Bad Logos and their unintended consequences

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Bad Logos come in all shapes and sizes. Some are naturally better than others, some have unintended consequences and can be considered as bad logos. Designing logos is a long process where numerous designs are made thought through and remade, making a fine finished product. Sometimes these logos can convey a different message than the intention.

Most of us have seen a bad logo that may have had representations other than what was intended. Sometimes these work well, sometimes not. The intention and implementation can be different from time to time. A picture of a flame may inadvertently produce the image of a skull, or a slogan could have a double meaning. A good example of this would be “Steel Erections, We’ll Get You Up”. Another example is the London 2010 disaster logo.

While this may be humorous, because it is a contracting group, it could turn off prospective clients. Others on the other hand might find enough humor in the name and slogan to give the company a chance. This can be used in web design differently, as web sites can target an audience more specifically than brick and mortar establishments.

Websites with double meaning should be noted quickly and the name should be used strategically or not at all. Use everything possible in design to make the appearance of intention. The appearance of intention gives the website a more cohesive feel, and small jokes can be used, rather than dismissed by an audience as mistakes.

In bad logos however, if a second meaning can be found in the logo, be sure it conveys the same message as the original logo. When someone sees a bad logo, and a joke can be made about it, the joke will almost certainly spread across the internet. Being the brunt of a joke can garnish an amount of public relations but does not necessarily turn into revenue.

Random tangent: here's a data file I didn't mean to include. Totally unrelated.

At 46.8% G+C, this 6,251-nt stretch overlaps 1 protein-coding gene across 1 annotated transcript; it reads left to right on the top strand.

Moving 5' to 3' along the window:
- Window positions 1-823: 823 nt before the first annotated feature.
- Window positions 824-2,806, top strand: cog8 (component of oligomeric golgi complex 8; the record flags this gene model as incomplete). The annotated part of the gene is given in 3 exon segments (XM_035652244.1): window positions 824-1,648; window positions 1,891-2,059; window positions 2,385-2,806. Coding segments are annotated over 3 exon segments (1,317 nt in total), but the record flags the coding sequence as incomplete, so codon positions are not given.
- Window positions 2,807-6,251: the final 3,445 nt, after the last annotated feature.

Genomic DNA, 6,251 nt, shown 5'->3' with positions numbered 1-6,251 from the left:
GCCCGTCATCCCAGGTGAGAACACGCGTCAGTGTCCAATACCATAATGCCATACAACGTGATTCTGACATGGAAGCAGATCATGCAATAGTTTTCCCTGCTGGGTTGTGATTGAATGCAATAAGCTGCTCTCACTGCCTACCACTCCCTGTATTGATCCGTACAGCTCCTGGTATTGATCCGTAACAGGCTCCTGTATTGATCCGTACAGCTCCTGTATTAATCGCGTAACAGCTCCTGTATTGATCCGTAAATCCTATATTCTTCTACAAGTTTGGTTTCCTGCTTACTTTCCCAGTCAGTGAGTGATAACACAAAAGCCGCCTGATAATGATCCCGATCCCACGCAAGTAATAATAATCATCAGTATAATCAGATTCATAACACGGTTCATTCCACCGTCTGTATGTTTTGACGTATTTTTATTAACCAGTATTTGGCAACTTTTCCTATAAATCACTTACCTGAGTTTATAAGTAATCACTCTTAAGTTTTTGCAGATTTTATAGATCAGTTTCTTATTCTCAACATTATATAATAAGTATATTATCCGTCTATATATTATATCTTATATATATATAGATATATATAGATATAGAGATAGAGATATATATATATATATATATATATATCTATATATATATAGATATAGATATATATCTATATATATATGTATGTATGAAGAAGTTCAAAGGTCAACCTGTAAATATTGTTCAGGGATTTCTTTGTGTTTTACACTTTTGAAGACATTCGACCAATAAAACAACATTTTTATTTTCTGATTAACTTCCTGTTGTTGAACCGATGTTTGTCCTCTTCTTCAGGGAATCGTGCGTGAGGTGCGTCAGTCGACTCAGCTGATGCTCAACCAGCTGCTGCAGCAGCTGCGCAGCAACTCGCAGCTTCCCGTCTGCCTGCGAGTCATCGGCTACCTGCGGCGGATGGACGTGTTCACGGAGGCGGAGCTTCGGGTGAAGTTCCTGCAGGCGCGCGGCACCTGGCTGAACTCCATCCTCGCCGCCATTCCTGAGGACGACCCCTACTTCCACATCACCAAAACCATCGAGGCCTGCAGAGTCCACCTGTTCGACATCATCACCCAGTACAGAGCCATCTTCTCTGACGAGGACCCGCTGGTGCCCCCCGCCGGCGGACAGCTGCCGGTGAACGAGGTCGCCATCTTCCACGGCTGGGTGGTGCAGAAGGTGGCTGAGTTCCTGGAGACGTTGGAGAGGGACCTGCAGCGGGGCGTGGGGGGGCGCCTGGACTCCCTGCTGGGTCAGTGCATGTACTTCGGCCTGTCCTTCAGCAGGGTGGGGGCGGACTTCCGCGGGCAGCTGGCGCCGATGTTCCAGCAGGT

A few examples of poor logo decisions can be seen in any town or city and are usually a result of plagiarised logos. These are bad logos which are vague about the business, with a slogan that may or may not clarify the logo. If you cannot describe either the name or the business type from the logo, it is most likely not doing the job it was intended for. A few common mistakes can be trying for too much detail, making the logo’s intention unclear. Another major pitfall is too much color. It is suggested to stay with no more than 3 or 4 strong colors, being sure they do not blend together. Each portion should be distinct, remember this is part of an entire business image.

While a logo may be memorable, it may not be good. A logo is intended to give a feel and face to a company for people who are otherwise unfamiliar with it. A frog drinking a beer would be memorable, but if it did not enhance the Budweiser image which had been worked on for over a century, it would have failed in some instances. They set up the Budweiser frogs saying “Bud” “Wei” “Err…” which set up further use of the frogs as a logo, in addition to the Budweiser logo.

The point of this post in a nutshell is to get web and logo designers to think about logos from a consumer’s prospective. This should help when making decisions on bad logos as well as give a strong perspective for other kinds of marketing.